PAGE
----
Commands tagged recursive (34)

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command shell generate random strong password
shell generate random strong password

Find all the files more than 10MB, sort in descending order of size and record the output of filenames and size in a text file.
This command specifies the size in Kilobytes using 'k' in the -size +(N)k option. The plus sign says greater than. -exec [cmd] {} \; invokes ls -l command on each file and awk strips off the values of the 5th (size) and the 9th (filename) column from the ls -l output to display. Sort is done in reversed order (descending) numerically using sort -rn options. A cron job could be run to execute a script like this and alert the users if a dir has files exceeding certain size, and provide file details as well.

Check availability of Websites based on HTTP_CODE

LIST FILENAMES OF FILES CREATED TODAY IN CURRENT DIRECTORY
This version eliminates the grep before the awk, which is always good. It works for GNU core utils and ensures that the date output of ls matches the format in the pattern match, regardless of locale, etc. On BSD-based systems, you can easily eliminate both the grep and the awk: find . -maxdepth 1 -Btime -$(date +%kh%lm) -type f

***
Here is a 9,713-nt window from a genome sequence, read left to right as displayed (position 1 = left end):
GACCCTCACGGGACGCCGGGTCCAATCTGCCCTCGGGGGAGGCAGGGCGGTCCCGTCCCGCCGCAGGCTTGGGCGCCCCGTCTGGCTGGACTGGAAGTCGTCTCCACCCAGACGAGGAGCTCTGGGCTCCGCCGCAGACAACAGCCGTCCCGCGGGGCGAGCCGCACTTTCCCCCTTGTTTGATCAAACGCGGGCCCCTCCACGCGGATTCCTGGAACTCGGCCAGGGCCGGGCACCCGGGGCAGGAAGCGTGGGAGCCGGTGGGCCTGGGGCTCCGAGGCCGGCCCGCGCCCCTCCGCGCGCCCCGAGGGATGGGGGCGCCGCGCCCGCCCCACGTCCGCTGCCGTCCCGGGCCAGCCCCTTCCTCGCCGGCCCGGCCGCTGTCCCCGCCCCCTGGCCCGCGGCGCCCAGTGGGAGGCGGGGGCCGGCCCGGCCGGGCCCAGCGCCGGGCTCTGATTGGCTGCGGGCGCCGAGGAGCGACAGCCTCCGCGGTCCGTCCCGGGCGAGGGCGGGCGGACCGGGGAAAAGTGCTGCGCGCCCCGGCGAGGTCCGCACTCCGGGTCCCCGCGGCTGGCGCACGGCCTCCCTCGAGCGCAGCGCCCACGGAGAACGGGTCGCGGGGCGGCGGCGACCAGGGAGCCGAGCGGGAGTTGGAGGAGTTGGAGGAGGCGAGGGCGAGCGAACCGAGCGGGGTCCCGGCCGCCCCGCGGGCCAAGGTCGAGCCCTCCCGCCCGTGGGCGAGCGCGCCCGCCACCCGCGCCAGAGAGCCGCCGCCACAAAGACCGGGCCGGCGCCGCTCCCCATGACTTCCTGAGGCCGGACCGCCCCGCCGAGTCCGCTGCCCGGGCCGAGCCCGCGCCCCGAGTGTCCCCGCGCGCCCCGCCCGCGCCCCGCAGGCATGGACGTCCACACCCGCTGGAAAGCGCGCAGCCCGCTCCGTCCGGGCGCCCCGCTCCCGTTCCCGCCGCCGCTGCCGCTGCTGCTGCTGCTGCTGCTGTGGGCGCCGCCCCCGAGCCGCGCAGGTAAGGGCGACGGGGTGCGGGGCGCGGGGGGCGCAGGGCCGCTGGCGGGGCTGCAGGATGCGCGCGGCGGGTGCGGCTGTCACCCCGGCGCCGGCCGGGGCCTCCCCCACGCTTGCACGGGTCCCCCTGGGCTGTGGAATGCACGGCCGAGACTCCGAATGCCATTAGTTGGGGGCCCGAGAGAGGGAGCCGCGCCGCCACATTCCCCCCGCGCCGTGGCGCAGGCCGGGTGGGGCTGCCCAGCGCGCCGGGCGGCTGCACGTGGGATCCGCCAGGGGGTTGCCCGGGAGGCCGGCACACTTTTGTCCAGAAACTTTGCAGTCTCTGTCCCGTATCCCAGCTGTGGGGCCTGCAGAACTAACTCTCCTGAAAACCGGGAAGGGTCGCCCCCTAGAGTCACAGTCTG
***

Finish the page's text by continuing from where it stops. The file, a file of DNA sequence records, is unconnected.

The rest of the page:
Securely destroy data (including whole hard disks)
GNU shred is provided by the coreutils package on most Linux distribution (meaning, you probably have it installed already), and is capable of wiping a device to DoD standards. You can give shred any file to destroy, be it your shell history or a block device file (/dev/hdX, for IDE hard drive X, for example). Shred will overwrite the target 25 times by default, but 3 is enough to prevent most recovery, and 7 passes is enough for the US Department of Defense. Use the -n flag to specify the number of passes, and man shred for even more secure erasing fun. Note that shredding your shell history may not be terribly effective on devices with journaling filesystems, RAID copies or snapshot copies, but if you're wiping a single disk, none of that is a concern. Also, it takes quite a while :)

get the oldest file in a directory
reverse the sorting of ls to get the newest file: $ls -1tr --group-directories-first /path/to/dir/ | tail -n 1 Problems: If there are no files in the directory you will get a directory or nothing.

Simple addicting bash game.
Really bored during class so I made this... Basically, you hold period (or whatever) and hit enter after a second and you need to make the next line of periods the same length as the previous line... My record was 5 lines of the same length. It's best if you do it one handed with your pointer on period and ring on enter.

Find the package that installed a command

Which processes are listening on a specific port (e.g. port 80)
swap out "80" for your port of interest. Can use port number or named ports e.g. "http"

List your interfaces and MAC addresses
Requires sysfs mounted on /sys - may only be useful for Linux systems. Could also use "printf '%-8s %s\n' $(basename $f) $(cat $f/address)" instead of echo.


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